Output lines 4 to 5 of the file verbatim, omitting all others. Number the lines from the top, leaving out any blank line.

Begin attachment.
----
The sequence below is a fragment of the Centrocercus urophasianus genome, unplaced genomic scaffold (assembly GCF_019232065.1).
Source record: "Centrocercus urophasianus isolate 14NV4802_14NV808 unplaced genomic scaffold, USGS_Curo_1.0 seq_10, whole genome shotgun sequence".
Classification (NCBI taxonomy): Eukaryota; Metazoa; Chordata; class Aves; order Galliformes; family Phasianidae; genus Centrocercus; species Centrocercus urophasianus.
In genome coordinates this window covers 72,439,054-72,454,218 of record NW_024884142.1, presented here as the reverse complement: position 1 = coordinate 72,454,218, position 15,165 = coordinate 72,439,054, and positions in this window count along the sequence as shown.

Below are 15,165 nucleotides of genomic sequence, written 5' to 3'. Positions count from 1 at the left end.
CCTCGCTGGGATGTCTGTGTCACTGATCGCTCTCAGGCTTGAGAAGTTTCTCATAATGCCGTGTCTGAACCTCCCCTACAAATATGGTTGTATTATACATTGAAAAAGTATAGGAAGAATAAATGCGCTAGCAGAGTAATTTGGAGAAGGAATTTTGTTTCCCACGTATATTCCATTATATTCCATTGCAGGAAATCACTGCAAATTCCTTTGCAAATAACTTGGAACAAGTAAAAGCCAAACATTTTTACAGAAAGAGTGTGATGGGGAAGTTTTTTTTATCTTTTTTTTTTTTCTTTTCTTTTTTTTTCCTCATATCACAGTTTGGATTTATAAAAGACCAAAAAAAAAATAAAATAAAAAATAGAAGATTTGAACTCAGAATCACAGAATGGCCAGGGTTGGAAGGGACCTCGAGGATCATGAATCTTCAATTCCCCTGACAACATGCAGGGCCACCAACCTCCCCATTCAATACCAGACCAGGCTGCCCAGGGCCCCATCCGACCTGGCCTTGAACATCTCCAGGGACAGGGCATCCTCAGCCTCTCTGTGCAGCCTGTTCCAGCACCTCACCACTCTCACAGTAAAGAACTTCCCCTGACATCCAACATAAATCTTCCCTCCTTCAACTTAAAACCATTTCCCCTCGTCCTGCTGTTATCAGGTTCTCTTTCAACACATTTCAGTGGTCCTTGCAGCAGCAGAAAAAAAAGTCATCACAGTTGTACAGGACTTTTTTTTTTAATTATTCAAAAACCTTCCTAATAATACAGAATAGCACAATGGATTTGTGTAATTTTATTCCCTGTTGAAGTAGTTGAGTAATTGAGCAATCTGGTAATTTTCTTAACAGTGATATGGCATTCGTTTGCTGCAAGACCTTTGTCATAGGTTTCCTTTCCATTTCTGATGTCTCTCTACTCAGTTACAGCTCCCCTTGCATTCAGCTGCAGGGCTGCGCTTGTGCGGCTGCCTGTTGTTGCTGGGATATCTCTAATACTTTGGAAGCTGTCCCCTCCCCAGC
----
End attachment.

In genome coordinates this window covers 72,439,054-72,454,218 of record NW_024884142.1, presented here as the reverse complement: position 1 = coordinate 72,454,218, position 15,165 = coordinate 72,439,054, and positions in this window count along the sequence as shown.

Below are 15,165 nucleotides of genomic sequence, written 5' to 3'. Positions count from 1 at the left end.